As part of its continued mission to help build a better world, MIT is establishing the Alana Down Syndrome Center, an innovative new research endeavor, fellowship program and technology development initiative for inclusion launched with a $28.6 million gift from the Alana Foundation, a nonprofit organization started by Ana Lucia Villela of São Paulo, Brazil.

Based out of MIT’s Picower Institute for Learning and Memory, the center will engage the expertise of scientists and engineers in a multidisciplinary research effort to increase understanding of the biology and neuroscience of Down syndrome. The center will also provide new training and educational opportunities for early career scientists and students to become involved in Down syndrome research.

The center will be co-directed by Angelika Amon, the Kathleen and Curtis Marble Professor in Cancer Research, and Li-Huei Tsai, director of the Picower Institute and the Picower Professor of Neuroscience.

The Alana gift will also fund a four-year program with the MIT Deshpande Center for Technological Innovation that will encourage creative minds around the Institute to develop technologies that can improve life for people with different intellectual abilities or other challenges. Together, the center and technology program will work to accelerate the generation, development, and clinical testing of novel interventions and technologies to improve the quality of life for people with Down syndrome.

“At MIT, we value frontier research, particularly when it is aimed at making a better world,” says MIT President L. Rafael Reif. “The Alana Foundation’s inspiring gift will position MIT’s researchers to investigate new pathways to enhance and extend the lives of those with Down syndrome. We are grateful to the foundation’s leadership—President Ana Lucia Villela and Co-President Marcos Nisti—for entrusting our community with this critical challenge.”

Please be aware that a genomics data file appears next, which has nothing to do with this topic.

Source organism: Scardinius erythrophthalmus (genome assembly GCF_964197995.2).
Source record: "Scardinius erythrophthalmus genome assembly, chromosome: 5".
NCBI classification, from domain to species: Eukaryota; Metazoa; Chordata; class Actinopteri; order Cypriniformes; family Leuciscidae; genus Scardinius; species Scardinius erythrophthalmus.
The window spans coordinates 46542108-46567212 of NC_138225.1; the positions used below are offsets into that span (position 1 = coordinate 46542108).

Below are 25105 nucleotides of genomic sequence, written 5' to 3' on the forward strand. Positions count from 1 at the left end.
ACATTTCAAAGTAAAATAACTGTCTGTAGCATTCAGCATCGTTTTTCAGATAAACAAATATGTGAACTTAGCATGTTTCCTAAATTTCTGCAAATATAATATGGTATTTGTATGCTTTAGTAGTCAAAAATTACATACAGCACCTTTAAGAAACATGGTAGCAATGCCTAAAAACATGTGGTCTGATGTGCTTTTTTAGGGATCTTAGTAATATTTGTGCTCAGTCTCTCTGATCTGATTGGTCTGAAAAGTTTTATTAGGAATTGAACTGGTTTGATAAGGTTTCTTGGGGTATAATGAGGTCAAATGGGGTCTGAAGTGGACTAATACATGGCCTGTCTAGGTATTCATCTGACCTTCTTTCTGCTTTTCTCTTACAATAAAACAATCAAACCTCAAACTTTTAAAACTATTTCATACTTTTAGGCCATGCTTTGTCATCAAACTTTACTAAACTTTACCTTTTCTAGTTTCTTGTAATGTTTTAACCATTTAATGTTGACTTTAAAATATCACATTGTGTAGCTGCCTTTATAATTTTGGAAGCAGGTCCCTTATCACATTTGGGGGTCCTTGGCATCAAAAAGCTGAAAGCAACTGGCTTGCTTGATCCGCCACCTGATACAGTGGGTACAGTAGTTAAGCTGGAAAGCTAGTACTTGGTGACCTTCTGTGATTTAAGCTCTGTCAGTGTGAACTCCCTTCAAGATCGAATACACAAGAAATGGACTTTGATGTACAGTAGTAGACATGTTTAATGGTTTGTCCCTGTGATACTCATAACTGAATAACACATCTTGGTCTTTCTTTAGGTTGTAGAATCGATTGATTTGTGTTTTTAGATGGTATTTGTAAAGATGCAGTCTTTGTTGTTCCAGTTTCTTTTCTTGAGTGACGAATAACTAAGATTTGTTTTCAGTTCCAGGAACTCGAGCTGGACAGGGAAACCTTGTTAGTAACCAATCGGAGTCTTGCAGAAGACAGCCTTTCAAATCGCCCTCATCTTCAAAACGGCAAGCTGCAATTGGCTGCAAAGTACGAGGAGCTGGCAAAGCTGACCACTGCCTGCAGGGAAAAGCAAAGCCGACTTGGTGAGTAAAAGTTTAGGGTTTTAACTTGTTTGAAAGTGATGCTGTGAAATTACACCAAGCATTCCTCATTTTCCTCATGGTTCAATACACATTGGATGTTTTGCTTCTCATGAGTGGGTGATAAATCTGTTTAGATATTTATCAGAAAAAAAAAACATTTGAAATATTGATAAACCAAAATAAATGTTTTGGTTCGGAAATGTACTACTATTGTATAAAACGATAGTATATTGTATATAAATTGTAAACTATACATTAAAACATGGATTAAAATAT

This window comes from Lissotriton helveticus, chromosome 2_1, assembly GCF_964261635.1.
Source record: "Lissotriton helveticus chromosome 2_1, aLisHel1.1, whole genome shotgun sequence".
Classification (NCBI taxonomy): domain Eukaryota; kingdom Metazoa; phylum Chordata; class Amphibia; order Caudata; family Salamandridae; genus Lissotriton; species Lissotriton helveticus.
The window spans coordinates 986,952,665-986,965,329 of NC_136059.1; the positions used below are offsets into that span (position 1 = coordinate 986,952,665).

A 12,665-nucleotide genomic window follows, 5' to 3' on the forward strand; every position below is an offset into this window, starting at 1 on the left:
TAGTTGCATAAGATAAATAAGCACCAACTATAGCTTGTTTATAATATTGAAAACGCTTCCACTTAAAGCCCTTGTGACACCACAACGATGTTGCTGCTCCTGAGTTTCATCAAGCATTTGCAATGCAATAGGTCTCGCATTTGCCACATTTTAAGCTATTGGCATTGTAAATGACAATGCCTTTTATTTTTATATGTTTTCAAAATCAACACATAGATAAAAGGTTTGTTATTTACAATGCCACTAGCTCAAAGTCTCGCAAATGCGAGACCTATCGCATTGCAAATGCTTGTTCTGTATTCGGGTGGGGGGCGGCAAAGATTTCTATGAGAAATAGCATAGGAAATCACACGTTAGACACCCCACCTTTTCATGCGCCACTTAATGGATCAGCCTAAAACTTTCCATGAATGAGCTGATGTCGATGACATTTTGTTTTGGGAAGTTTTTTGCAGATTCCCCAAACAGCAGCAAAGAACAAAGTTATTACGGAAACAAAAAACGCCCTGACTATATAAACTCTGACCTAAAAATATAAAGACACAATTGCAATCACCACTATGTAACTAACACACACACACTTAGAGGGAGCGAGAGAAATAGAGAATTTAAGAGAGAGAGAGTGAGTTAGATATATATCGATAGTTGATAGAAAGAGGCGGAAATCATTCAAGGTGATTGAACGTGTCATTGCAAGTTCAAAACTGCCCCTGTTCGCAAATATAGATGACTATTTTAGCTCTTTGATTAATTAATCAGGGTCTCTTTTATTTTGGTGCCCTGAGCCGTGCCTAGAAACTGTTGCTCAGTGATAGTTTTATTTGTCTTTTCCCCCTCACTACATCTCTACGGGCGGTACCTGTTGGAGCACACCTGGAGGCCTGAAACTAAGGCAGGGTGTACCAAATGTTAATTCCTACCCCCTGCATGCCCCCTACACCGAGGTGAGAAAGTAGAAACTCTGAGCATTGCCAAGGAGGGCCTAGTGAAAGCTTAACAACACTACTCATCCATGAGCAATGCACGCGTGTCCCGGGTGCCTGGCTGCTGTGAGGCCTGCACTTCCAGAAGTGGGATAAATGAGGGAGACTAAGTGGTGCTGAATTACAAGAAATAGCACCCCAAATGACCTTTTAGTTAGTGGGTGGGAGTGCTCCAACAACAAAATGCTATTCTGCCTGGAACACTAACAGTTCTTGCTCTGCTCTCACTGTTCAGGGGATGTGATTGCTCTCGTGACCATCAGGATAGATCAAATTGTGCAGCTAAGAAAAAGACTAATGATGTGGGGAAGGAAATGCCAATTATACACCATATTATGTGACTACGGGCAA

With a $1.7 million gift to MIT in 2015, Alana funded studies to create new laboratory models of Down syndrome and to improve understanding of the mechanisms of the disorder and potential therapies. In creating the new center, MIT and Alana Foundation officials say they are building on that partnership.

“We couldn’t be happier and more hopeful as to the size of the impact this center can generate,” Villela says. “It’s an innovative approach that doesn’t focus on the disability, but instead focuses on the barriers that can prevent people with Down syndrome from thriving in life.”

Nisti adds, “This grant represents all the trust we have in MIT, especially because the values our family holds are so aligned with MIT’s own values and its mission.” Villela and Nisti have two daughters, one with Down syndrome.

Adapted from a March 20, 2019, article by David Orenstein of the Picower Institute for Learning and Memory and published by MIT News.

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